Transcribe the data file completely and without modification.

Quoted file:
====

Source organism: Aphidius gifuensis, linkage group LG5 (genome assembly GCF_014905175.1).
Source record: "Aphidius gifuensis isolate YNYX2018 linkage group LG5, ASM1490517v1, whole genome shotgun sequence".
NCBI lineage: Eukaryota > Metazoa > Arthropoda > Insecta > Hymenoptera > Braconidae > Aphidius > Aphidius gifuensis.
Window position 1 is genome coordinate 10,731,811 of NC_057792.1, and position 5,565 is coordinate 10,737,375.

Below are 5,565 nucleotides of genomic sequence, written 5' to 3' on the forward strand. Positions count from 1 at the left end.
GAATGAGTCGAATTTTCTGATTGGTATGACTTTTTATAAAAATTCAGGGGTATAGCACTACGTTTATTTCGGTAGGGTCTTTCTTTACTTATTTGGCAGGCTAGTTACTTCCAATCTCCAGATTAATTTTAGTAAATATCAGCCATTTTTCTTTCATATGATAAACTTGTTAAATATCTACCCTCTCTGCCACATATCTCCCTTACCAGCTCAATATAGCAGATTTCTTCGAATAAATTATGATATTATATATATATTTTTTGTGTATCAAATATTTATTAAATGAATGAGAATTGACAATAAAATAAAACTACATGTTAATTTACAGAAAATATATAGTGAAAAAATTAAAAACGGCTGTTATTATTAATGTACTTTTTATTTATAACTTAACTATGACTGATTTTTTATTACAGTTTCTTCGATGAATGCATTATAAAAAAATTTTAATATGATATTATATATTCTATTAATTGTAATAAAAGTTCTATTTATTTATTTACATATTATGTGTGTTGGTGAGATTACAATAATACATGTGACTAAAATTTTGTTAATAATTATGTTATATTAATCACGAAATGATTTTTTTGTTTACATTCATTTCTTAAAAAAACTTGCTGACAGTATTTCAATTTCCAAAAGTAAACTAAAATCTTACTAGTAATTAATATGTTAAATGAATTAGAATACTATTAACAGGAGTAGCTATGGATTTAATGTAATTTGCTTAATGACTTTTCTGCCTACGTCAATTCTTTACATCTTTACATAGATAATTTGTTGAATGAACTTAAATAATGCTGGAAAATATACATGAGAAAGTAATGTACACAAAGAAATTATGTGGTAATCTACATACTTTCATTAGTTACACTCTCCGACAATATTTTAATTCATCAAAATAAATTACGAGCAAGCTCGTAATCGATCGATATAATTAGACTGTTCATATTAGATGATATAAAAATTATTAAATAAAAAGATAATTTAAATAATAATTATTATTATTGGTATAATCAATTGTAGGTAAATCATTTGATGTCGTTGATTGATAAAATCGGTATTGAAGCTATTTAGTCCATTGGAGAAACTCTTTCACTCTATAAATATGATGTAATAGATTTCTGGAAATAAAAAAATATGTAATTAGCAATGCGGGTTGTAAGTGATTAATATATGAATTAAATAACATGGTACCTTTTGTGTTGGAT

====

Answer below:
Source organism: Aphidius gifuensis, linkage group LG5 (genome assembly GCF_014905175.1).
Source record: "Aphidius gifuensis isolate YNYX2018 linkage group LG5, ASM1490517v1, whole genome shotgun sequence".
NCBI lineage: Eukaryota > Metazoa > Arthropoda > Insecta > Hymenoptera > Braconidae > Aphidius > Aphidius gifuensis.
Window position 1 is genome coordinate 10,731,811 of NC_057792.1, and position 5,565 is coordinate 10,737,375.

Below are 5,565 nucleotides of genomic sequence, written 5' to 3' on the forward strand. Positions count from 1 at the left end.
GAATGAGTCGAATTTTCTGATTGGTATGACTTTTTATAAAAATTCAGGGGTATAGCACTACGTTTATTTCGGTAGGGTCTTTCTTTACTTATTTGGCAGGCTAGTTACTTCCAATCTCCAGATTAATTTTAGTAAATATCAGCCATTTTTCTTTCATATGATAAACTTGTTAAATATCTACCCTCTCTGCCACATATCTCCCTTACCAGCTCAATATAGCAGATTTCTTCGAATAAATTATGATATTATATATATATTTTTTGTGTATCAAATATTTATTAAATGAATGAGAATTGACAATAAAATAAAACTACATGTTAATTTACAGAAAATATATAGTGAAAAAATTAAAAACGGCTGTTATTATTAATGTACTTTTTATTTATAACTTAACTATGACTGATTTTTTATTACAGTTTCTTCGATGAATGCATTATAAAAAAATTTTAATATGATATTATATATTCTATTAATTGTAATAAAAGTTCTATTTATTTATTTACATATTATGTGTGTTGGTGAGATTACAATAATACATGTGACTAAAATTTTGTTAATAATTATGTTATATTAATCACGAAATGATTTTTTTGTTTACATTCATTTCTTAAAAAAACTTGCTGACAGTATTTCAATTTCCAAAAGTAAACTAAAATCTTACTAGTAATTAATATGTTAAATGAATTAGAATACTATTAACAGGAGTAGCTATGGATTTAATGTAATTTGCTTAATGACTTTTCTGCCTACGTCAATTCTTTACATCTTTACATAGATAATTTGTTGAATGAACTTAAATAATGCTGGAAAATATACATGAGAAAGTAATGTACACAAAGAAATTATGTGGTAATCTACATACTTTCATTAGTTACACTCTCCGACAATATTTTAATTCATCAAAATAAATTACGAGCAAGCTCGTAATCGATCGATATAATTAGACTGTTCATATTAGATGATATAAAAATTATTAAATAAAAAGATAATTTAAATAATAATTATTATTATTGGTATAATCAATTGTAGGTAAATCATTTGATGTCGTTGATTGATAAAATCGGTATTGAAGCTATTTAGTCCATTGGAGAAACTCTTTCACTCTATAAATATGATGTAATAGATTTCTGGAAATAAAAAAATATGTAATTAGCAATGCGGGTTGTAAGTGATTAATATATGAATTAAATAACATGGTACCTTTTGTGTTGGAT